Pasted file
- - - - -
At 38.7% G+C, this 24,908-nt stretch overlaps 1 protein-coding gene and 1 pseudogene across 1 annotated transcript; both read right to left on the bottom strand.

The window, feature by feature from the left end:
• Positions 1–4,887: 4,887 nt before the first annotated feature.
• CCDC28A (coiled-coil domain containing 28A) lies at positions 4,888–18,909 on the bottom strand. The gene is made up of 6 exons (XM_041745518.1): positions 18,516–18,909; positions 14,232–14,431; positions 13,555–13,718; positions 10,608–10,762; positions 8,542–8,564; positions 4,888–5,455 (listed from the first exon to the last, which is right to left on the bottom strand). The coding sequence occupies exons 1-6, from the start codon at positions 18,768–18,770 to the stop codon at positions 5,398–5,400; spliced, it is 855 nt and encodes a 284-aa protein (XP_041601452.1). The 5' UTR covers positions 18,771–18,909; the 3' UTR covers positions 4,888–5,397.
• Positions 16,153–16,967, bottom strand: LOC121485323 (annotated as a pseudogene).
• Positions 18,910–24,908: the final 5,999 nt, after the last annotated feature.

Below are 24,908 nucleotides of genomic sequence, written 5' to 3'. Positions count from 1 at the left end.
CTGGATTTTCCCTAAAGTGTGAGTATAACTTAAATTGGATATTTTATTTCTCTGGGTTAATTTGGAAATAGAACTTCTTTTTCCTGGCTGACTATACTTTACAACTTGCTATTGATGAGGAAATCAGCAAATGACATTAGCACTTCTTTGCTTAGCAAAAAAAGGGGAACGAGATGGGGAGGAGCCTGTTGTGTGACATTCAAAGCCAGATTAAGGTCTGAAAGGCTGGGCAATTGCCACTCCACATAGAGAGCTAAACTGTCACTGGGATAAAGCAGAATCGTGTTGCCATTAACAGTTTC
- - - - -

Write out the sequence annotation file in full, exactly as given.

At 38.7% G+C, this 24,908-nt stretch overlaps 1 protein-coding gene and 1 pseudogene across 1 annotated transcript; both read right to left on the bottom strand.

The window, feature by feature from the left end:
• Positions 1–4,887: 4,887 nt before the first annotated feature.
• CCDC28A (coiled-coil domain containing 28A) lies at positions 4,888–18,909 on the bottom strand. The gene is made up of 6 exons (XM_041745518.1): positions 18,516–18,909; positions 14,232–14,431; positions 13,555–13,718; positions 10,608–10,762; positions 8,542–8,564; positions 4,888–5,455 (listed from the first exon to the last, which is right to left on the bottom strand). The coding sequence occupies exons 1-6, from the start codon at positions 18,768–18,770 to the stop codon at positions 5,398–5,400; spliced, it is 855 nt and encodes a 284-aa protein (XP_041601452.1). The 5' UTR covers positions 18,771–18,909; the 3' UTR covers positions 4,888–5,397.
• Positions 16,153–16,967, bottom strand: LOC121485323 (annotated as a pseudogene).
• Positions 18,910–24,908: the final 5,999 nt, after the last annotated feature.

Below are 24,908 nucleotides of genomic sequence, written 5' to 3'. Positions count from 1 at the left end.
CTGGATTTTCCCTAAAGTGTGAGTATAACTTAAATTGGATATTTTATTTCTCTGGGTTAATTTGGAAATAGAACTTCTTTTTCCTGGCTGACTATACTTTACAACTTGCTATTGATGAGGAAATCAGCAAATGACATTAGCACTTCTTTGCTTAGCAAAAAAAGGGGAACGAGATGGGGAGGAGCCTGTTGTGTGACATTCAAAGCCAGATTAAGGTCTGAAAGGCTGGGCAATTGCCACTCCACATAGAGAGCTAAACTGTCACTGGGATAAAGCAGAATCGTGTTGCCATTAACAGTTTC